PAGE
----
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The Legacy of William Haskell: A Skilled Basket Maker in 19th Century NH

Published Thursday May 11, 2023

Author Rebecca Courser, for The Black Heritage Trail NH

The Legacy of William Haskell: A Skilled Basket Maker in 19th Century NH

William Haskell, a noted basket maker, was born to John and Lovee Haskell in 1819 in Warner, NH. The Haskell family lived on Couchtown Road and John probably labored on local farms or seasonally as a mill hand.

William married Caroline Clark, daughter of Anthony, a well-known fiddler, and Lucy Clark. Their son, James, born in 1842, attended village schools in Warner until he was 20. He enlisted in 1863 for three years in Company D of the Fifty-Fourth Massachusetts Colored Infantry. Upon his return, James married Dorcas Paul, but he died of tuberculosis in 1870 at age 28. He is buried in Salisbury, NH, and his name is engraved on the Soldier’s Monument in Warner.

It is not certain how William learned the basket trade, but that is how he is described on an 1854 deed for three-quarters of an acre in Warner. He may have been instructed by Jonathan Watson, a neighbor who made peck and bushel baskets of brown ash.

In 1860, William and Caroline purchased from Harrison Robertson land and buildings on Main Street. They would mortgage and rent this property off and on from the Robertson family for the next thirty years.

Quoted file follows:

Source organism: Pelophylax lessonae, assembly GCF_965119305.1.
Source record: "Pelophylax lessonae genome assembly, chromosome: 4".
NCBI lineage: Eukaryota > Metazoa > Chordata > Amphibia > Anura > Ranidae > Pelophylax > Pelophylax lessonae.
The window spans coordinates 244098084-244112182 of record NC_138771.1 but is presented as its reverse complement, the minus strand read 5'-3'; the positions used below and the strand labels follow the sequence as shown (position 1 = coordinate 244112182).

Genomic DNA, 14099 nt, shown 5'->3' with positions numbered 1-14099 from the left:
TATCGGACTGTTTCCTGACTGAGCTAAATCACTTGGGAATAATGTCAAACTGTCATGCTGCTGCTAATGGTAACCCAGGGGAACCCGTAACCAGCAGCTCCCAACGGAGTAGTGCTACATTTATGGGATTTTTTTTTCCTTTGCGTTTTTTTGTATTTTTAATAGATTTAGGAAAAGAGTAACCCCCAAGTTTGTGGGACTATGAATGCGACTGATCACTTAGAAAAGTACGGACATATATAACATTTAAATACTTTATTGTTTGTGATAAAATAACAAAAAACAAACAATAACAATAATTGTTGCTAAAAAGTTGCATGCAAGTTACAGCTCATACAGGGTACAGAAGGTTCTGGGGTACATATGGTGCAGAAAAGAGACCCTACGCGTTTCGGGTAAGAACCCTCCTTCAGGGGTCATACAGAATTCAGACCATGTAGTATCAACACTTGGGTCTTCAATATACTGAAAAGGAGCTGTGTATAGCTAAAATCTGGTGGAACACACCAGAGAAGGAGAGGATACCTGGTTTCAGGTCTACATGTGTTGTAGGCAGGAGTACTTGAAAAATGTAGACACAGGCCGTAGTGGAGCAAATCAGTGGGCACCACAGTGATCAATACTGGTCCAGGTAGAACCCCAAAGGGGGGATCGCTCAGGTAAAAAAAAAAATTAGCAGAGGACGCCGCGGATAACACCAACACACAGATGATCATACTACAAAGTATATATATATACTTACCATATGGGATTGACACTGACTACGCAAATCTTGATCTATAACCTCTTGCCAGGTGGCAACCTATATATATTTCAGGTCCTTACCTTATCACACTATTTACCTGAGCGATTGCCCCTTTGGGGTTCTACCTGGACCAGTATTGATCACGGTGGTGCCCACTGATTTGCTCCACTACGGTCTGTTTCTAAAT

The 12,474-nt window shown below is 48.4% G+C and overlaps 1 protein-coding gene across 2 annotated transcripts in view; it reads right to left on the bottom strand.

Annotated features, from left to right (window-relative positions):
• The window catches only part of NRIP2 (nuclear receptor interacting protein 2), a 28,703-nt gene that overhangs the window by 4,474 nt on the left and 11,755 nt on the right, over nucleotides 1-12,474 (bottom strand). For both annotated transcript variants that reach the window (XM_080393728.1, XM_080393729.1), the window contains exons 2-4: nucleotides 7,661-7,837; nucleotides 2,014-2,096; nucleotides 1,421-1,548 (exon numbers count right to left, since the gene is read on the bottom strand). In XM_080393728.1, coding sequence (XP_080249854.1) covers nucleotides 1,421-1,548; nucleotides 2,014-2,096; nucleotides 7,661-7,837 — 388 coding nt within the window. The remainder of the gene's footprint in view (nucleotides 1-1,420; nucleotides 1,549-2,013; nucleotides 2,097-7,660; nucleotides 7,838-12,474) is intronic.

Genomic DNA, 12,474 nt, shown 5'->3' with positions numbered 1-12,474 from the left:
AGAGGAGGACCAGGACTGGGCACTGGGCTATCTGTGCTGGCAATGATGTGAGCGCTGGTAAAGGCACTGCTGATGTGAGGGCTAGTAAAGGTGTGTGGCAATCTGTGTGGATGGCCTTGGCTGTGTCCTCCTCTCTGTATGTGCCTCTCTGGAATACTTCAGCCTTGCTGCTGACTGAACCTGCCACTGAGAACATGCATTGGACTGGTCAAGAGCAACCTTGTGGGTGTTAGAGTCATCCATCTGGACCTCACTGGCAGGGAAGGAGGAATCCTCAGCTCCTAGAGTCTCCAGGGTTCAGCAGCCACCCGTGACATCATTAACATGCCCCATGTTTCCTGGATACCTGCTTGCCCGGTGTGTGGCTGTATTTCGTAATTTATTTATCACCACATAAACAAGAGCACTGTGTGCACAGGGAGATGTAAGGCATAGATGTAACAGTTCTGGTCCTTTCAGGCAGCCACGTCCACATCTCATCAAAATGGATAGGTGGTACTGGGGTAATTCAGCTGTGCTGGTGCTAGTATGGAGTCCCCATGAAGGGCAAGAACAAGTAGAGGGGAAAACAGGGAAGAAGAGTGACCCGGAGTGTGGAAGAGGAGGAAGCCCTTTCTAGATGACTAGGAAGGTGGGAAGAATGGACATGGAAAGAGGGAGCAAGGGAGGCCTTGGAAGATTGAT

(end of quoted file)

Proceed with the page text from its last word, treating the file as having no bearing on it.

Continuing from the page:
The home and shop had the advantage of being on the road to the grounds of the Warner-Kearsarge Agricultural Fair Association, making it a perfect location for Haskell to sell his sturdy baskets. Nineteenth-century business directories list Haskell’s basket-making business between 1885 and 1895. As early as 1881, however, his baskets were described in the newspaper as being as good as could be found in the market. He did the work by hand and in eight months produced 400 large baskets.

Caroline died in 1874 at the age of 47. Seven months later William married widow Samantha Clark of Fisherville (Penacook), NH. In 1879, William and Samantha sold their Warner property to John Robertson for $750, but continued to live there as tenants, paying rent.

Samantha died in 1893. Three years later William died from a heart attack at the age of 77. Although newspaper records note he was buried in Warner, the cemetery for the burial of his family has not been determined.

Rebecca Courser is a graduate of the University of NH and took graduate courses in the Heritage Studies Program at Plymouth State University. She has spent the last decades continuing to research the lives of families who lived in western Merrimack County.

This article is part of an ongoing series aimed at highlighting and honoring the stories of notable Black historical figures and families who helped shape New Hampshire and Maine. These stories were originally collected by the Black Heritage Trail of New Hampshire for a project with the Episcopal Church of NH. Stories are being shared with the partners in The Granite State News Collaborative.

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